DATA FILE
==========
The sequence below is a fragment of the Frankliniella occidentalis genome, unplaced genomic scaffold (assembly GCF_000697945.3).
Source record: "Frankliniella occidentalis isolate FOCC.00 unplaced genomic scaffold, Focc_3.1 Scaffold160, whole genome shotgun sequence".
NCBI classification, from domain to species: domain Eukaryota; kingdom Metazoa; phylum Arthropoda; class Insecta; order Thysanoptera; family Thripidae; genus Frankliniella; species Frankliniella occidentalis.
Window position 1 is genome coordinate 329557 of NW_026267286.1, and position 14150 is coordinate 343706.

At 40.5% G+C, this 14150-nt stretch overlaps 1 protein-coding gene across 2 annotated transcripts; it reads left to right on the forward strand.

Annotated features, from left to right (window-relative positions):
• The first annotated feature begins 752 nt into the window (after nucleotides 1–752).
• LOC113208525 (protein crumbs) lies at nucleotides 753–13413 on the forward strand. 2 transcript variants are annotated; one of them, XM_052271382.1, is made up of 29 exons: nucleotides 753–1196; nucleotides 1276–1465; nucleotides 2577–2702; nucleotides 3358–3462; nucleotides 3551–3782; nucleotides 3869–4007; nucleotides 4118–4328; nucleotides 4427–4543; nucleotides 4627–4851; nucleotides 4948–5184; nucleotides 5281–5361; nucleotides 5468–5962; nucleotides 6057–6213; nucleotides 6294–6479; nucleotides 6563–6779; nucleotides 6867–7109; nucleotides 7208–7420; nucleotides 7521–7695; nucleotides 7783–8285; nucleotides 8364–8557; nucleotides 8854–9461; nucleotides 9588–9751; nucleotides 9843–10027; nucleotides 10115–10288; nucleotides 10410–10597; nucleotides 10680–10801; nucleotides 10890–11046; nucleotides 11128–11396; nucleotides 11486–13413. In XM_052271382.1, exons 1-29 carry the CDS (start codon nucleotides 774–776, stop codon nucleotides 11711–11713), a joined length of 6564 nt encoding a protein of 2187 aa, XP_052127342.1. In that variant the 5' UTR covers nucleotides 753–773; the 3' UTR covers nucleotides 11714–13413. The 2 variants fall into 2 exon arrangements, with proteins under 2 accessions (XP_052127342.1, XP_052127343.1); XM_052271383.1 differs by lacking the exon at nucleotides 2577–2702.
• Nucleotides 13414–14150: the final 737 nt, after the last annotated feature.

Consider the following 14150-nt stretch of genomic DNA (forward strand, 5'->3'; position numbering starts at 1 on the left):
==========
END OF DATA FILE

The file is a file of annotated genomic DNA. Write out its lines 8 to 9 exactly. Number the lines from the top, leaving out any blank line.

• LOC113208525 (protein crumbs) lies at nucleotides 753–13413 on the forward strand. 2 transcript variants are annotated; one of them, XM_052271382.1, is made up of 29 exons: nucleotides 753–1196; nucleotides 1276–1465; nucleotides 2577–2702; nucleotides 3358–3462; nucleotides 3551–3782; nucleotides 3869–4007; nucleotides 4118–4328; nucleotides 4427–4543; nucleotides 4627–4851; nucleotides 4948–5184; nucleotides 5281–5361; nucleotides 5468–5962; nucleotides 6057–6213; nucleotides 6294–6479; nucleotides 6563–6779; nucleotides 6867–7109; nucleotides 7208–7420; nucleotides 7521–7695; nucleotides 7783–8285; nucleotides 8364–8557; nucleotides 8854–9461; nucleotides 9588–9751; nucleotides 9843–10027; nucleotides 10115–10288; nucleotides 10410–10597; nucleotides 10680–10801; nucleotides 10890–11046; nucleotides 11128–11396; nucleotides 11486–13413. In XM_052271382.1, exons 1-29 carry the CDS (start codon nucleotides 774–776, stop codon nucleotides 11711–11713), a joined length of 6564 nt encoding a protein of 2187 aa, XP_052127342.1. In that variant the 5' UTR covers nucleotides 753–773; the 3' UTR covers nucleotides 11714–13413. The 2 variants fall into 2 exon arrangements, with proteins under 2 accessions (XP_052127342.1, XP_052127343.1); XM_052271383.1 differs by lacking the exon at nucleotides 2577–2702.
• Nucleotides 13414–14150: the final 737 nt, after the last annotated feature.